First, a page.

Bay Area media is dissecting Plan Bay Area 2050, a vision for policies and investments to make the nine-county region more affordable, connected, diverse, healthy and economically vibrant, which was approved by the Association of Bay Area Governments and the Metropolitan Transportation Commission last month.
The San Francisco Chronicle looked at the plan under the headline: "We can fix the Bay Area's housing and equity issues, planners say."
In the article, ABAG Executive Director Therese McMillan says of the plan: "We understand the scale of the problems, and how difficult it’s going to be to deal with them. We didn’t want to paint a rosy picture, as much as a vision of where we need to be."
The Chronicle also wrote a second piece: "There's a big new plan to make the Bay Area better. Here's where the money would go."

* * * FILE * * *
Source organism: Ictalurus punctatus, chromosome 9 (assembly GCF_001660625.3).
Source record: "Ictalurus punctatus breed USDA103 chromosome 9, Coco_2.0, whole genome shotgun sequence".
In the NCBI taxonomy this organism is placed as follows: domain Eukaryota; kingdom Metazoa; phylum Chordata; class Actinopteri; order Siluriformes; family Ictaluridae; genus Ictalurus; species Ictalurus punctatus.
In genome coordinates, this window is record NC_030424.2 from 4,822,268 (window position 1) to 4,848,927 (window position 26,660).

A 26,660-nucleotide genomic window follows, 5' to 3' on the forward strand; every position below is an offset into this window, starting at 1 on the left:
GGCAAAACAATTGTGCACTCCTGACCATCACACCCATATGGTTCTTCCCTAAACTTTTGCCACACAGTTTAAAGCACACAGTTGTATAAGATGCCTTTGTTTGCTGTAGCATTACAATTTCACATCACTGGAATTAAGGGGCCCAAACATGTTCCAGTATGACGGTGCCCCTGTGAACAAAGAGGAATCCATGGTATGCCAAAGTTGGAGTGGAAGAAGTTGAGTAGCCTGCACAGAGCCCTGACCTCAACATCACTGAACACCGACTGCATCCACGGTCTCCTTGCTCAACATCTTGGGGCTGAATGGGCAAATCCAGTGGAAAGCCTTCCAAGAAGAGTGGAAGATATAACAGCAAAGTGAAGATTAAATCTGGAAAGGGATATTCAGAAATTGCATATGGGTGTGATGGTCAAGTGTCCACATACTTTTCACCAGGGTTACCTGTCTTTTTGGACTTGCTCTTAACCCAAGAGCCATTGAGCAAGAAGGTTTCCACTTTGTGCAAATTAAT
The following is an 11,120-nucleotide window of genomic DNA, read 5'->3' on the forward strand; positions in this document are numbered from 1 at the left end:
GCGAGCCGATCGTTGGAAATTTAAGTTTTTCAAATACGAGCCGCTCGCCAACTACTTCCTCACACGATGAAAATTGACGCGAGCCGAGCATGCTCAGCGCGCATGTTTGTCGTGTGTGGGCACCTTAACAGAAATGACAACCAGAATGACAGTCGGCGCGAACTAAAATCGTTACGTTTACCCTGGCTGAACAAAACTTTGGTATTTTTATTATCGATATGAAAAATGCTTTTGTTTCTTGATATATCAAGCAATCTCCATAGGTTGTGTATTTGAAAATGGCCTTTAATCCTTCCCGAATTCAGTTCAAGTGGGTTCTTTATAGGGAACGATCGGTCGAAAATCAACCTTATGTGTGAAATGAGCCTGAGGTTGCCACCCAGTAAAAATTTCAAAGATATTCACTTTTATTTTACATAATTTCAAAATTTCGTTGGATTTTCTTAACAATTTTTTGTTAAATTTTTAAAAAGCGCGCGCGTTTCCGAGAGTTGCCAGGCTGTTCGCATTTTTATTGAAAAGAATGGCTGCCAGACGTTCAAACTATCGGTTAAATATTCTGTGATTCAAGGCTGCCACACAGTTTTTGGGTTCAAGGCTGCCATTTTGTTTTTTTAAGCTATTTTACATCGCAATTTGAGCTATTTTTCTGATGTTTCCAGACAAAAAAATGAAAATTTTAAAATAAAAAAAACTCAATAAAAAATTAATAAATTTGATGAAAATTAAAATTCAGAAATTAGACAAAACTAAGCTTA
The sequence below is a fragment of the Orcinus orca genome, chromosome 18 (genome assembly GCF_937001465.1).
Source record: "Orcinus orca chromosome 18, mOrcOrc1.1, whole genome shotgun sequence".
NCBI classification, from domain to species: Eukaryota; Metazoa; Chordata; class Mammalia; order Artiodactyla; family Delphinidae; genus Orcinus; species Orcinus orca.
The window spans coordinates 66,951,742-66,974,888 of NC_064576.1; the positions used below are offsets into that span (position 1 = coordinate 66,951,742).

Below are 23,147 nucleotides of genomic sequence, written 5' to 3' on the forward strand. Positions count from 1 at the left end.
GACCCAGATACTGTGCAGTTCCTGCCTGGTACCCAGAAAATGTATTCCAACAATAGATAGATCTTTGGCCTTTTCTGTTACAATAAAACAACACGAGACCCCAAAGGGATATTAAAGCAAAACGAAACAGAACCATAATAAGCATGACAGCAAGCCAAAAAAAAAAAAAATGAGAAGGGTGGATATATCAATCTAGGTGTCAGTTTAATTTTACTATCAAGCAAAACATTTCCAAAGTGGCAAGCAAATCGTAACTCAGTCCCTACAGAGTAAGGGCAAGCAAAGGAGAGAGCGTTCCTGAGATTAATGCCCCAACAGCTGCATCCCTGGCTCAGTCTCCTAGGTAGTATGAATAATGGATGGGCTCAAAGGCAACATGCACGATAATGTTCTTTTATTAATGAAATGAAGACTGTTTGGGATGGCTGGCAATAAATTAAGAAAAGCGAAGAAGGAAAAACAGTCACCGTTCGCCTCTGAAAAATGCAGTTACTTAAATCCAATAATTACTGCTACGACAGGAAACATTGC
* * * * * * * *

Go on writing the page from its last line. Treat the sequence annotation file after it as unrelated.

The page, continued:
The San Francisco Examiner also examined the plan is the article, "$1.4 trillion ‘blueprint’ would address Bay Area’s housing, transit woes."
“We now have a blueprint for what it would take to solve an intersecting set of crises facing the region — housing, social equity challenges, transportation — that goes beyond what we’ve explored in the past,” said Dave Vautin, an ABAG/MTC planner, in the article.
From housing strategies that would produce more than 1 million new permanently affordable homes by 2050 to transit-fare reforms that would reduce cost burdens for riders with low incomes and paths to economic mobility through job training and a universal basic income, the goal of a more equitable Bay Area is interwoven throughout the plan. With a groundbreaking focus on climate change, strategies also are crafted for resilience against future uncertainties, including protection from hazards such sea-level rise and wildfires.